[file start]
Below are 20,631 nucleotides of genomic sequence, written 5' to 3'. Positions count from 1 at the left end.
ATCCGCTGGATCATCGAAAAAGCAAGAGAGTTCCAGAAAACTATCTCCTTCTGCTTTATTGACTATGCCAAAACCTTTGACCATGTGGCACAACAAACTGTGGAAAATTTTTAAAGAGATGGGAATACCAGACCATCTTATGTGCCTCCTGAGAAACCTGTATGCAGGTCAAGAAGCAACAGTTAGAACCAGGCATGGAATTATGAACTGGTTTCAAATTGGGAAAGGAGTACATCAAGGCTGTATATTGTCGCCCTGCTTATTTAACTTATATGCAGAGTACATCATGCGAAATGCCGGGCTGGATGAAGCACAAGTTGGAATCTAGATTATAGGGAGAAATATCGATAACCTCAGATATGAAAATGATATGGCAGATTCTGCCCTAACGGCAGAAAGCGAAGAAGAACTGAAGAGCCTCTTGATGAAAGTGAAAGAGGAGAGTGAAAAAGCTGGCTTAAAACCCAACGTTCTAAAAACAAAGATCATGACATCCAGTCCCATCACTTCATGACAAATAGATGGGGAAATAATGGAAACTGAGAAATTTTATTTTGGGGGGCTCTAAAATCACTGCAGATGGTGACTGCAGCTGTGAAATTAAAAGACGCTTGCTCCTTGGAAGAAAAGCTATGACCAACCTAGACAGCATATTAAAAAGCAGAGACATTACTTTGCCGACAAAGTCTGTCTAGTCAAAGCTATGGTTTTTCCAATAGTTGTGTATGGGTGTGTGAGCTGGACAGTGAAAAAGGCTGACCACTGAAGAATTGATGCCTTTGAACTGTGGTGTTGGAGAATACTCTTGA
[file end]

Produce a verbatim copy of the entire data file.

Below are 20,631 nucleotides of genomic sequence, written 5' to 3'. Positions count from 1 at the left end.
ATCCGCTGGATCATCGAAAAAGCAAGAGAGTTCCAGAAAACTATCTCCTTCTGCTTTATTGACTATGCCAAAACCTTTGACCATGTGGCACAACAAACTGTGGAAAATTTTTAAAGAGATGGGAATACCAGACCATCTTATGTGCCTCCTGAGAAACCTGTATGCAGGTCAAGAAGCAACAGTTAGAACCAGGCATGGAATTATGAACTGGTTTCAAATTGGGAAAGGAGTACATCAAGGCTGTATATTGTCGCCCTGCTTATTTAACTTATATGCAGAGTACATCATGCGAAATGCCGGGCTGGATGAAGCACAAGTTGGAATCTAGATTATAGGGAGAAATATCGATAACCTCAGATATGAAAATGATATGGCAGATTCTGCCCTAACGGCAGAAAGCGAAGAAGAACTGAAGAGCCTCTTGATGAAAGTGAAAGAGGAGAGTGAAAAAGCTGGCTTAAAACCCAACGTTCTAAAAACAAAGATCATGACATCCAGTCCCATCACTTCATGACAAATAGATGGGGAAATAATGGAAACTGAGAAATTTTATTTTGGGGGGCTCTAAAATCACTGCAGATGGTGACTGCAGCTGTGAAATTAAAAGACGCTTGCTCCTTGGAAGAAAAGCTATGACCAACCTAGACAGCATATTAAAAAGCAGAGACATTACTTTGCCGACAAAGTCTGTCTAGTCAAAGCTATGGTTTTTCCAATAGTTGTGTATGGGTGTGTGAGCTGGACAGTGAAAAAGGCTGACCACTGAAGAATTGATGCCTTTGAACTGTGGTGTTGGAGAATACTCTTGA